In fact, you can imagine some foreman walking over the dirt piles, once the basement walls were exposed, and approaching the homeowner to say something like, “Whew; you got lucky. We followed the cracks and got worried we might have to replace part of the wall, but it turns out we can fix it all from the inside, so that will save you a couple thousand bucks.”
Keep in mind, it’s not like these operators wouldn’t do all the work of actually digging out around and exposing the basement walls; it’s just that they didn’t need to.
Nor, for that matter, am I suggesting that in some cases, such work isn’t necessary. I’m just pointing out that since it’s not always necessary, a person shouldn’t be paying for it unless it is.
To be sure, not every “ fighting” lawyer is underhanded like that, but there has to come a point when a DUI lawyer has enough experience to at least have a good idea of what work will be necessary in a case, what won’t be required, and what may or may not need be done, before simply charging some poor sap for the whole enchilada.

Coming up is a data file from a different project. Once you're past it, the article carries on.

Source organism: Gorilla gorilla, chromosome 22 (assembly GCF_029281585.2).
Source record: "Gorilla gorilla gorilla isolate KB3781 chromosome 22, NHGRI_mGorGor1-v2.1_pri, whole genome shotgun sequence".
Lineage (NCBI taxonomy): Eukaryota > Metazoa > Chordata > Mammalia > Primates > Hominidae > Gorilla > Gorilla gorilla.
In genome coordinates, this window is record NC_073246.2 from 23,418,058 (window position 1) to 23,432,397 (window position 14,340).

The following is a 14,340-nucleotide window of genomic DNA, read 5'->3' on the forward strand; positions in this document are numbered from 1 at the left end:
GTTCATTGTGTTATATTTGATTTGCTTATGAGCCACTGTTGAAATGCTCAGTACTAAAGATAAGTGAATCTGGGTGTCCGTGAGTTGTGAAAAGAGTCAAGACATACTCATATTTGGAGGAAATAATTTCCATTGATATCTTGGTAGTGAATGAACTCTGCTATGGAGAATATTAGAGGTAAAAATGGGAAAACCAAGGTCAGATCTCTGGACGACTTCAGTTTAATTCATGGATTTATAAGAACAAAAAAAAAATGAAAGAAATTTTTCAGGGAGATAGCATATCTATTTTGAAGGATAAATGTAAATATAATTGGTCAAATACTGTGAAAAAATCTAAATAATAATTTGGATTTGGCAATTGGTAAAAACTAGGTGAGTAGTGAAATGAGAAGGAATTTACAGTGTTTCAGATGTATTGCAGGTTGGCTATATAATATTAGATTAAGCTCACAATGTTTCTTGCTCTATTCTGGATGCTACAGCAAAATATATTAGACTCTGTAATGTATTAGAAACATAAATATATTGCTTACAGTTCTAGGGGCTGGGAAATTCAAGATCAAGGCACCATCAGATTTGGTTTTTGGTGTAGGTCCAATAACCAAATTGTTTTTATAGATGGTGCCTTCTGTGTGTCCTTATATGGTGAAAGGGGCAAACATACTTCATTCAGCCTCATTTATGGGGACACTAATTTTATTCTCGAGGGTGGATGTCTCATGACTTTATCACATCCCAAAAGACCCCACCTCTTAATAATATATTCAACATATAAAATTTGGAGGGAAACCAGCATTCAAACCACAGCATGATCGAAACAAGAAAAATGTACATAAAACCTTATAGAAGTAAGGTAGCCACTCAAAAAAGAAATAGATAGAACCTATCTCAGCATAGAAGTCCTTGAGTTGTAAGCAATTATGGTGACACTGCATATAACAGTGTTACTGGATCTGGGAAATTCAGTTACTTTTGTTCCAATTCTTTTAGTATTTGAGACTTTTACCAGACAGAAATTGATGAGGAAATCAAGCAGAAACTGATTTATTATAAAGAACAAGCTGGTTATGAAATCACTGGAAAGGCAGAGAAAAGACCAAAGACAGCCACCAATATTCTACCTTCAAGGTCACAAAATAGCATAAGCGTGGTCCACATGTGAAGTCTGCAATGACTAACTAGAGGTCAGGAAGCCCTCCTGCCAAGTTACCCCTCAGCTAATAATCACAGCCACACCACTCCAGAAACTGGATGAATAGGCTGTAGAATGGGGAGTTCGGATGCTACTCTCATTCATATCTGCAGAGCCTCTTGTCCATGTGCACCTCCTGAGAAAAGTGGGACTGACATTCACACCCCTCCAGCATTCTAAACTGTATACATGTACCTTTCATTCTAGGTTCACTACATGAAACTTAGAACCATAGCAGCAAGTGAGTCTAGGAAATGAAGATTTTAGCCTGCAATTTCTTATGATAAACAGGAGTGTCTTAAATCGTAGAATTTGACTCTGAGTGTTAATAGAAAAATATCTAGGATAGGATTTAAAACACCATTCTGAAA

A good DUI lawyer must always be ready, willing and able to fight. In that sense, it’s important to keep in mind that DUI cases don’t dismiss themselves.
However, a good DUI lawyer should NOT charge his or her client, up front, to fight the battle of the century unless he or she knows what to challenge in the first place, and if it doing so has any chance of paying off.
In the legal world, a lawyer can “fight” just about everything, but the question becomes, how will that actually help the client?
That, in turn, begs the question, why pay for something that’s not going to be helpful?
Often enough, people arrested for Operating While Intoxicated (OWI) will question whether the police had any reason to pull them over. This is fairly normal, and many people don’t recall themselves having being “that bad” when they think back to how intoxicated they were when they were arrested.
If we could somehow go back in time, right before they got behind the wheel to drive, and ask them if they thought they were “okay,” almost every one of them would have said yes, because they honestly thought so at that moment.
Can you imagine someone answering differently? Try this one on for size:
Q: Are you okay to drive home?
A: No, man, I’m really drunk and I don’t thing I can drive, but screw it; I don’t care…
Who would ever say that?
Alcohol impairs judgment, and part of what gets compromised is a person’s ability to self-analyze and accurately gauge how drunk (or not) he or she is. Thus, people think they’re okay to drive when, by an objective standard (like a breath or blood test), they’re not. Most people are good at heart, and a DUI does not capture who they really are.
That’s why it’s accurate to say that, often enough, a DUI just “happens.”